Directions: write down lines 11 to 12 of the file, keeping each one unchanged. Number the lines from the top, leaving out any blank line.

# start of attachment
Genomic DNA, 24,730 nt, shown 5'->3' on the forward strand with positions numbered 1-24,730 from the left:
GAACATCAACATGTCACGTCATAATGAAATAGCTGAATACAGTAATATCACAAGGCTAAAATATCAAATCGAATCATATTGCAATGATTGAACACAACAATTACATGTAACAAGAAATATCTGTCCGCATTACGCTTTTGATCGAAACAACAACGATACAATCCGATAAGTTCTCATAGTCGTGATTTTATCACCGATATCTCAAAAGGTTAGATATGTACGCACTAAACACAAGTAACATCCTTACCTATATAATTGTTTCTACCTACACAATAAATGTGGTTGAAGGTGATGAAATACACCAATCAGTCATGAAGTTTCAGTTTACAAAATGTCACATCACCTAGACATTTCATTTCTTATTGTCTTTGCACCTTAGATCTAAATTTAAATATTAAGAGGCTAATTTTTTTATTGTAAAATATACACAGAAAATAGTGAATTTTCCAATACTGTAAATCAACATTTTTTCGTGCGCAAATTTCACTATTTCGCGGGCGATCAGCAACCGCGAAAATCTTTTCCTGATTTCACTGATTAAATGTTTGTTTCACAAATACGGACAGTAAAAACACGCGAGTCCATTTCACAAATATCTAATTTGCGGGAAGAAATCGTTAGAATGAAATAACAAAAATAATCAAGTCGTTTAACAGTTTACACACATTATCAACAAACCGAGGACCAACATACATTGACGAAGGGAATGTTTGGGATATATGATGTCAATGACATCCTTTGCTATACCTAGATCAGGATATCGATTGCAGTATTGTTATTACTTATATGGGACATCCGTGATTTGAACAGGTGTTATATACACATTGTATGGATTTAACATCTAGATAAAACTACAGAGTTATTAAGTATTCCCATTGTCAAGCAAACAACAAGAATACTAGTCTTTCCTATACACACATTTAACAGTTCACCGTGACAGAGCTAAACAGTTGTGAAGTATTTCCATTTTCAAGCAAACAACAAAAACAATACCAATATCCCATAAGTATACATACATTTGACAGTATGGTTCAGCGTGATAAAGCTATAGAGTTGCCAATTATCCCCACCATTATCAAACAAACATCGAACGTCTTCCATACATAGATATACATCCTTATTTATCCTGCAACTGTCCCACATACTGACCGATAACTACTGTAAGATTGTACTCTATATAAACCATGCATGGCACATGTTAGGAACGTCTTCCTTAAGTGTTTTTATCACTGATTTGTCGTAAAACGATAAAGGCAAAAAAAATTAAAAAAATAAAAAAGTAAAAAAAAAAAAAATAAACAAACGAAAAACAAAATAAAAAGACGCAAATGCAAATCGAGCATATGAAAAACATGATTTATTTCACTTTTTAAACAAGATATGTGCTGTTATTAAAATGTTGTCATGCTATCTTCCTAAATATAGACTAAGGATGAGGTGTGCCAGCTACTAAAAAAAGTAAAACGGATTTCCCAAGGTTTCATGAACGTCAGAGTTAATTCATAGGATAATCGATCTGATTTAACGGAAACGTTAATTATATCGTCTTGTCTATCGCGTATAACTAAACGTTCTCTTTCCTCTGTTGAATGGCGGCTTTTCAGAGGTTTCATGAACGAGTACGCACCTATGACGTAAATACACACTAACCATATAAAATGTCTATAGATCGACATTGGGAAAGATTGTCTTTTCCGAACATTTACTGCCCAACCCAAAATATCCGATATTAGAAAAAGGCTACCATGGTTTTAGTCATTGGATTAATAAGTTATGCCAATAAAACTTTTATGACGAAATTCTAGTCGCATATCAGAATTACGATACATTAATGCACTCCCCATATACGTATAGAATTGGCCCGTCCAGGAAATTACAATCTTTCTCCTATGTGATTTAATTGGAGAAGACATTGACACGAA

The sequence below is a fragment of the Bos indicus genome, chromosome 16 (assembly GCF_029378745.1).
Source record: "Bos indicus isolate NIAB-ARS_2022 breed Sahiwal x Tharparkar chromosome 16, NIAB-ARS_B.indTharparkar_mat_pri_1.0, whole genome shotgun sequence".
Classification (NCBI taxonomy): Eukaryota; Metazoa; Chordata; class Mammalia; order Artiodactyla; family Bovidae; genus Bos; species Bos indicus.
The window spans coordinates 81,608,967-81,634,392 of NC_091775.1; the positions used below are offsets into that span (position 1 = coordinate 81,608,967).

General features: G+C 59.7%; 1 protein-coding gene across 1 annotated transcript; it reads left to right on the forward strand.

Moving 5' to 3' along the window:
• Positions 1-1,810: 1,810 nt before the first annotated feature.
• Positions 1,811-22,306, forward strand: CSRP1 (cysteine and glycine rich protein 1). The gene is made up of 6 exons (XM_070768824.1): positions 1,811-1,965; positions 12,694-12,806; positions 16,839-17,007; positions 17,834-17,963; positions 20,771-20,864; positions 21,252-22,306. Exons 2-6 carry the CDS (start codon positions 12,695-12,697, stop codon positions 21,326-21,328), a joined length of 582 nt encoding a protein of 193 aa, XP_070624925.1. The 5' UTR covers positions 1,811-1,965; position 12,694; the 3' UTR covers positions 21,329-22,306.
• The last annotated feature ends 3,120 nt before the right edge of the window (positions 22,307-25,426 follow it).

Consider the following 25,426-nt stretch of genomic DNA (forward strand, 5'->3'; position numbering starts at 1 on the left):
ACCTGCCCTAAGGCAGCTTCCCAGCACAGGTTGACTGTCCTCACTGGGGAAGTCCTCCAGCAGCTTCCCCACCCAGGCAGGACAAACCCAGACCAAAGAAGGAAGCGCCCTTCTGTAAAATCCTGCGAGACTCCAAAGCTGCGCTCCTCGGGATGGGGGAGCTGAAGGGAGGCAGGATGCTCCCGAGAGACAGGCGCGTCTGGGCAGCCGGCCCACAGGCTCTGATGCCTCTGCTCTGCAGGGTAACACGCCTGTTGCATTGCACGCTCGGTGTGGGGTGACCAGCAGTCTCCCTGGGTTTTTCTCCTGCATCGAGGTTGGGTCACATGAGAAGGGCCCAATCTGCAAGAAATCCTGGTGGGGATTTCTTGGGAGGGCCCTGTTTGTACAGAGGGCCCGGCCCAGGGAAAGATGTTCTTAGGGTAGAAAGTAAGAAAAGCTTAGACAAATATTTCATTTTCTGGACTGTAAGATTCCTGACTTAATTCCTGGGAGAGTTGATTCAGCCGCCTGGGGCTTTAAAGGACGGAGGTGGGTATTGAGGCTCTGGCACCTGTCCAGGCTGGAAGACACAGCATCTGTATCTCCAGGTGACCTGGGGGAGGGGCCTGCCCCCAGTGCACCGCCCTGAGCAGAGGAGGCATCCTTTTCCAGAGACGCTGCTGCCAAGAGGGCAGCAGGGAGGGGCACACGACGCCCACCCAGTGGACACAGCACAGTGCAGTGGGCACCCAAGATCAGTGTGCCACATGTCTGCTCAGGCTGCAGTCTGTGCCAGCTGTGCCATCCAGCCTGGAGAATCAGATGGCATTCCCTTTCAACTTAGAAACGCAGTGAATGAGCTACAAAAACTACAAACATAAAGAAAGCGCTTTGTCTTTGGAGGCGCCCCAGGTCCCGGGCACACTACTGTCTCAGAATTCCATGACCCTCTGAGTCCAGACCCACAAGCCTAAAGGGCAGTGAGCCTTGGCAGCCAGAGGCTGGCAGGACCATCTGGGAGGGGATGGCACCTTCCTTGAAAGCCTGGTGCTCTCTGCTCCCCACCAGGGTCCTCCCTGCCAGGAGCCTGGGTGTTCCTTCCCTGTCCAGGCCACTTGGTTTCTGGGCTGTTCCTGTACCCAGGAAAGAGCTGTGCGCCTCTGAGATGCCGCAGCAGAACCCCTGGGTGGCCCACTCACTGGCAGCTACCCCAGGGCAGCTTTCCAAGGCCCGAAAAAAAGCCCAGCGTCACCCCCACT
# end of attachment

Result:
• The last annotated feature ends 3,120 nt before the right edge of the window (positions 22,307-25,426 follow it).

Consider the following 25,426-nt stretch of genomic DNA (forward strand, 5'->3'; position numbering starts at 1 on the left):